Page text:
Research opens possibilities for new cancer immunotherapies

26 Feb 2018

Scientists are examining why immunotherapies work better in some types of cancers than others, in a bid to create more effective treatments.

University of Queensland blood cancer expert Professor Maher Gandhi said immunotherapies had proven to be much more successful in treating Hodgkin Lymphoma compared to Non Hodgkin Lymphoma.  

“We rationalised that if we could understand why this was the case, it would help design new immunotherapies that would work better than existing ones, and that might benefit patients with Non Hodgkin Lymphoma,” Professor Gandhi said.

Professor Gandhi’s team analysed samples from large cohorts of patients with lymphoma and found lymphoma produced large numbers of white blood cells called monocytes, which suppressed the body’s own immune system.

“These cells were suppressing the activity of immune cells called ‘natural killer cells’ which would usually attack the lymphoma,” Professor Gandhi said.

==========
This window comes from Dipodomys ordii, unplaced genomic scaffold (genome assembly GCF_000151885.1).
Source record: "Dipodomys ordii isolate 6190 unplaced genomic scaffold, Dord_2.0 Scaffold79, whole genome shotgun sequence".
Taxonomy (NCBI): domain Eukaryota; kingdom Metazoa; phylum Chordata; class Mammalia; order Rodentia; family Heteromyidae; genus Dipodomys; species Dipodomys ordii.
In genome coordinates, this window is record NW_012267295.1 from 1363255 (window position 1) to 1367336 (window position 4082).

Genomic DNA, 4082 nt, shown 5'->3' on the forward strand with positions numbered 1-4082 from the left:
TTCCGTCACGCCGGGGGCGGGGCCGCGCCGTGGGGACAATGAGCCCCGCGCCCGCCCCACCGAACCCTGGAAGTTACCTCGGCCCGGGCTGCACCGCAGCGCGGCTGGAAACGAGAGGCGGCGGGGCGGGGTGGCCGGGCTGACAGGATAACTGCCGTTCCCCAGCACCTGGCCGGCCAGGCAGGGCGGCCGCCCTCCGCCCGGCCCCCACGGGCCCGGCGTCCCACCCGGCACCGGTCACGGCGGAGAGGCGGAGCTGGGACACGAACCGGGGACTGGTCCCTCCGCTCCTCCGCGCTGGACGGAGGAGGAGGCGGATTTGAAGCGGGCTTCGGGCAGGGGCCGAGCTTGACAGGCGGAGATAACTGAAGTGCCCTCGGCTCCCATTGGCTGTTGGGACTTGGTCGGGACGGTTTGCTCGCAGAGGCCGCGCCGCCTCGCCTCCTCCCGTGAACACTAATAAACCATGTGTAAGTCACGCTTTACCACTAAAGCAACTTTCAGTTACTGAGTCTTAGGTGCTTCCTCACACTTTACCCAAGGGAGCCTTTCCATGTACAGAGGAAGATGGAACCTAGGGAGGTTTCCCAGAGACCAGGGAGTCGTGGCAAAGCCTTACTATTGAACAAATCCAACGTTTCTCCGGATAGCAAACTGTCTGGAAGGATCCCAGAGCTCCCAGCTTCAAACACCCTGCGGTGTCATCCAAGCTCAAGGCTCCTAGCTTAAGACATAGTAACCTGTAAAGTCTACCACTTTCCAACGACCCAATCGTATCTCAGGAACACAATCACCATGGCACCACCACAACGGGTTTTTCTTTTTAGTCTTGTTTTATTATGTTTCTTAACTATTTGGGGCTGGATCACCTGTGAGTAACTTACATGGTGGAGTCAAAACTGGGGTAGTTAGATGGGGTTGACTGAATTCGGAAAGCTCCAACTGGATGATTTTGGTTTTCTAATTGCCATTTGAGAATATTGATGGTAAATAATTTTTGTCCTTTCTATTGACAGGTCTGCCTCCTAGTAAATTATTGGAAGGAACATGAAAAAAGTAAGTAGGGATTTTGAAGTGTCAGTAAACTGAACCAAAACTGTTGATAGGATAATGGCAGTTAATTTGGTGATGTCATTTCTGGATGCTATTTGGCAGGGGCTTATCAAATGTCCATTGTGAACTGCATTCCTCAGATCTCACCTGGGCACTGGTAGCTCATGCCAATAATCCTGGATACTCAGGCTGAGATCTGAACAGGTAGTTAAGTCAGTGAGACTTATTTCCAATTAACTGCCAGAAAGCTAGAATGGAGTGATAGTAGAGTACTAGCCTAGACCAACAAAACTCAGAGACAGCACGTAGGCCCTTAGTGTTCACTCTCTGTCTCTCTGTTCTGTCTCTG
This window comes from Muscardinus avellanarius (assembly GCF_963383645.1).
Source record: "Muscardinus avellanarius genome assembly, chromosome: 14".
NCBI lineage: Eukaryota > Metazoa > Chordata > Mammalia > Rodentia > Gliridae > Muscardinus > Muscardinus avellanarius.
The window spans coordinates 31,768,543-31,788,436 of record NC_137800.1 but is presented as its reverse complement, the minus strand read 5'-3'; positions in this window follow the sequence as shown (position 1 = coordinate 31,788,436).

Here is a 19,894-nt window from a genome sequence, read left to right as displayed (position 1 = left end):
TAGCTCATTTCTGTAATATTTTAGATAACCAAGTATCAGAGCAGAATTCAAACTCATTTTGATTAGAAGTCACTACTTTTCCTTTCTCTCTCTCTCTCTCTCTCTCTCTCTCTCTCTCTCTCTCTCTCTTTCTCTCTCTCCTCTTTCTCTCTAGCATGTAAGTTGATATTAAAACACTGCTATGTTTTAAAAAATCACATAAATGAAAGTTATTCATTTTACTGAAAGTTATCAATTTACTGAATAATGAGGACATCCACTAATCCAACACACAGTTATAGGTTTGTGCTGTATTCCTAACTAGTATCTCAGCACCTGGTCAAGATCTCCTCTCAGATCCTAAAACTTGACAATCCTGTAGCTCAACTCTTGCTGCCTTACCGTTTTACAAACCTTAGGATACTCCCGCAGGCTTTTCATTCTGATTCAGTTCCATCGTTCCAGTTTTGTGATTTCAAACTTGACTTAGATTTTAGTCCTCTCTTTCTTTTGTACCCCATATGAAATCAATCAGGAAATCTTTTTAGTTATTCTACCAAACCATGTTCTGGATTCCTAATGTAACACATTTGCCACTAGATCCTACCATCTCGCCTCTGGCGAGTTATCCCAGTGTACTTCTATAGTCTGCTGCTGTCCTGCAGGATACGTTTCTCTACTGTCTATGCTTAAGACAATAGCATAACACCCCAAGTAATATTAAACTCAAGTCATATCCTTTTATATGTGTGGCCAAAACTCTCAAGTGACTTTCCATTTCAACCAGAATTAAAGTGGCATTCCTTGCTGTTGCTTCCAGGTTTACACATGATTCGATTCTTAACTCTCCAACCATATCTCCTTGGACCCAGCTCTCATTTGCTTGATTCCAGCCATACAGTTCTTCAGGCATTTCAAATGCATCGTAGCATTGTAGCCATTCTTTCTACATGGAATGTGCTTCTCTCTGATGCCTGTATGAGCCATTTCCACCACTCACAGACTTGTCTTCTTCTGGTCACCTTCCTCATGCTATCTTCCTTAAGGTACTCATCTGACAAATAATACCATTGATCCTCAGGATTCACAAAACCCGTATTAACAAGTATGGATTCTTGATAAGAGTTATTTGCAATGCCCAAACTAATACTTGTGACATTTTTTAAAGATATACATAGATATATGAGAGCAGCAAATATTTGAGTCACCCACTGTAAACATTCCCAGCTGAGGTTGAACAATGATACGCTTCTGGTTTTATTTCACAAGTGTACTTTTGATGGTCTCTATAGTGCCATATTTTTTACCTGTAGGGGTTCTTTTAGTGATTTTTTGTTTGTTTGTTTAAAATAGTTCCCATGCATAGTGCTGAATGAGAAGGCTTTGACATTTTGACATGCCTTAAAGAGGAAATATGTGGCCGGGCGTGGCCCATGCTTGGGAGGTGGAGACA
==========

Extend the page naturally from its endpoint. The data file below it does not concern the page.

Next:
“This research opens up new possibilities in immunotherapy to modify the behaviour of monocytes or to improve the function of natural killer cells, which should improve outcomes in patients with lymphoma.”

Professor Gandhi said the research could provide the first step for new and improved immunotherapies to be developed.

He said the findings could also apply to other cancers, but more research was needed to determine if the same mechanism applied.

The research has been published in the journal, Blood.

Media: Professor Maher Gandhi, 407 167879; Faculty of Medicine Communications,, 33655133.